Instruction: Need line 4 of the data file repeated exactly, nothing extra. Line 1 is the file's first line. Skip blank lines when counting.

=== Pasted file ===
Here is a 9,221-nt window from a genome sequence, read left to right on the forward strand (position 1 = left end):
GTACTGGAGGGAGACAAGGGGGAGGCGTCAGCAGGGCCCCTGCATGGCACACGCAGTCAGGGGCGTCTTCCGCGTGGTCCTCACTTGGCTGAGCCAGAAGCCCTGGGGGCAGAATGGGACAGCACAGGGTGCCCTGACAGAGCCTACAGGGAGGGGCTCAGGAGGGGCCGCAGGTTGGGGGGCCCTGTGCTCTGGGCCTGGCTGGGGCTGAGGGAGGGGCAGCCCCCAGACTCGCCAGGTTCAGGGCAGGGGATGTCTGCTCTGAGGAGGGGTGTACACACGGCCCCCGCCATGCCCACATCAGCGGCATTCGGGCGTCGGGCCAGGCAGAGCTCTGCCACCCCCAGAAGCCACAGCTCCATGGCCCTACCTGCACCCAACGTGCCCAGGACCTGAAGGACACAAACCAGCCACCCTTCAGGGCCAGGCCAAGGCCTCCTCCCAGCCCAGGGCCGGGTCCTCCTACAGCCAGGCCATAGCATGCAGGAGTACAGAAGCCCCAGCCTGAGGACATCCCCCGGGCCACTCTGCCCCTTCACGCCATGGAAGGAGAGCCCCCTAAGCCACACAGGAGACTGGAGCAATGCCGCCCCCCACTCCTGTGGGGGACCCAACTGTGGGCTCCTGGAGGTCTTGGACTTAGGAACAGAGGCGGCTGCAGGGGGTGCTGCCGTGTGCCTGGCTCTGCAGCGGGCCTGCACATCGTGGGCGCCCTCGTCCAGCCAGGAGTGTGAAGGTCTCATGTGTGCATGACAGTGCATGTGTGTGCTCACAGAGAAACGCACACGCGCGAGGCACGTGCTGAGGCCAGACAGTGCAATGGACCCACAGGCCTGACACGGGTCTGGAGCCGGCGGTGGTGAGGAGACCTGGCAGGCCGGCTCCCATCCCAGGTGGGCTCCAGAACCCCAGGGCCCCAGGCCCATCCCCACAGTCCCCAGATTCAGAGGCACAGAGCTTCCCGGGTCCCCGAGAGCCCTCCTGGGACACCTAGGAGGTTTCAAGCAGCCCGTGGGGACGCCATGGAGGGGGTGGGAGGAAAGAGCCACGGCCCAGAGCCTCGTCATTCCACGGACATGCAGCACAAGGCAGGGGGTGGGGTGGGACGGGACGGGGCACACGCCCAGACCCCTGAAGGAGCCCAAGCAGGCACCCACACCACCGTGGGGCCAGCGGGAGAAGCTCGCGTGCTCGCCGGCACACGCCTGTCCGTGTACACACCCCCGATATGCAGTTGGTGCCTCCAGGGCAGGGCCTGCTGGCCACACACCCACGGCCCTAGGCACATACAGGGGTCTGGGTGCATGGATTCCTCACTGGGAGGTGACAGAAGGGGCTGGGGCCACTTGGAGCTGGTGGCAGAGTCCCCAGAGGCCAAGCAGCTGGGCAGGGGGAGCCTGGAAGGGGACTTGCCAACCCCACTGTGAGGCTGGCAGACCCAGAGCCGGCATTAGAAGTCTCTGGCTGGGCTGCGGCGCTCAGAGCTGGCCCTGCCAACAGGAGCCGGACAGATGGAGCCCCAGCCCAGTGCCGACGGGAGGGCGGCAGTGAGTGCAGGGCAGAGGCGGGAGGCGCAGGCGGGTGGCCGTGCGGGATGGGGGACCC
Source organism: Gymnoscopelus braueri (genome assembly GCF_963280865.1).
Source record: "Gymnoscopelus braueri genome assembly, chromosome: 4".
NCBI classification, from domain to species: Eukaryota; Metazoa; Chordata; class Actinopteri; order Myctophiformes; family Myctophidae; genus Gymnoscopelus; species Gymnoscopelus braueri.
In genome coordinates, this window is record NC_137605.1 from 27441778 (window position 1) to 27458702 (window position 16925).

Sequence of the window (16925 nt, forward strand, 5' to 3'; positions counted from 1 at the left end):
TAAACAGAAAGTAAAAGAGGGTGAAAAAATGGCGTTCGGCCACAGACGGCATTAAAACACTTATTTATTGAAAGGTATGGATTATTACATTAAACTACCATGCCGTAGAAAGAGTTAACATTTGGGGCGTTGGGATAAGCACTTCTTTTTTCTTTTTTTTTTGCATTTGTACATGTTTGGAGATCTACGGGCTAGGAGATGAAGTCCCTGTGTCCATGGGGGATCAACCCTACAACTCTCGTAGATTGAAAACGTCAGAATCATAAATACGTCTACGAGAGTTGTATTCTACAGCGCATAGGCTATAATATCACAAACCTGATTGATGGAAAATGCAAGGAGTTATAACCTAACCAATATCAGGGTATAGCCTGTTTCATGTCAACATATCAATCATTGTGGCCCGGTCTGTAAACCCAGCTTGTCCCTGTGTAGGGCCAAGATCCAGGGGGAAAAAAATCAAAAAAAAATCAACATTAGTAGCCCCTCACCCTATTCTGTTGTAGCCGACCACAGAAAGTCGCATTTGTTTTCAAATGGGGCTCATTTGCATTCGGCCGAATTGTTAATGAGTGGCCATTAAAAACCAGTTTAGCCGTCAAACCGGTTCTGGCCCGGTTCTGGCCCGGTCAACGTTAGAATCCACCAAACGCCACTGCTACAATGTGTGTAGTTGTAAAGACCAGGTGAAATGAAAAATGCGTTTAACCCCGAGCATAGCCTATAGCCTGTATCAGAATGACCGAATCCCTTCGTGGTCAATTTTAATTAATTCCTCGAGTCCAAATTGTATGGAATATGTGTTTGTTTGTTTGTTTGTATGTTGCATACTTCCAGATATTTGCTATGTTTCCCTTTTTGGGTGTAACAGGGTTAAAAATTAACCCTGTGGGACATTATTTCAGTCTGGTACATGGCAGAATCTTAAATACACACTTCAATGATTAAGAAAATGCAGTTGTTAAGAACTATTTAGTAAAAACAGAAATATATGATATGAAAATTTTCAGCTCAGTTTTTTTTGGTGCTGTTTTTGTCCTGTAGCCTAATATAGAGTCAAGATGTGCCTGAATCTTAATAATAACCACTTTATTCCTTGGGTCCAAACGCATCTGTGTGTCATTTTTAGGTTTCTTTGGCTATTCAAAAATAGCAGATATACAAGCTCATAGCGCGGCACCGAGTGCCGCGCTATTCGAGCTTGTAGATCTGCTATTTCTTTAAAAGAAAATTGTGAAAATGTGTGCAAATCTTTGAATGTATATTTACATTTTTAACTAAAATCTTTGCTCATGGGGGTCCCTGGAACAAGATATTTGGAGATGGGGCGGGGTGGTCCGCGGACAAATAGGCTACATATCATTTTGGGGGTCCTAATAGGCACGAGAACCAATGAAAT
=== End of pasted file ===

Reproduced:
Source record: "Gymnoscopelus braueri genome assembly, chromosome: 4".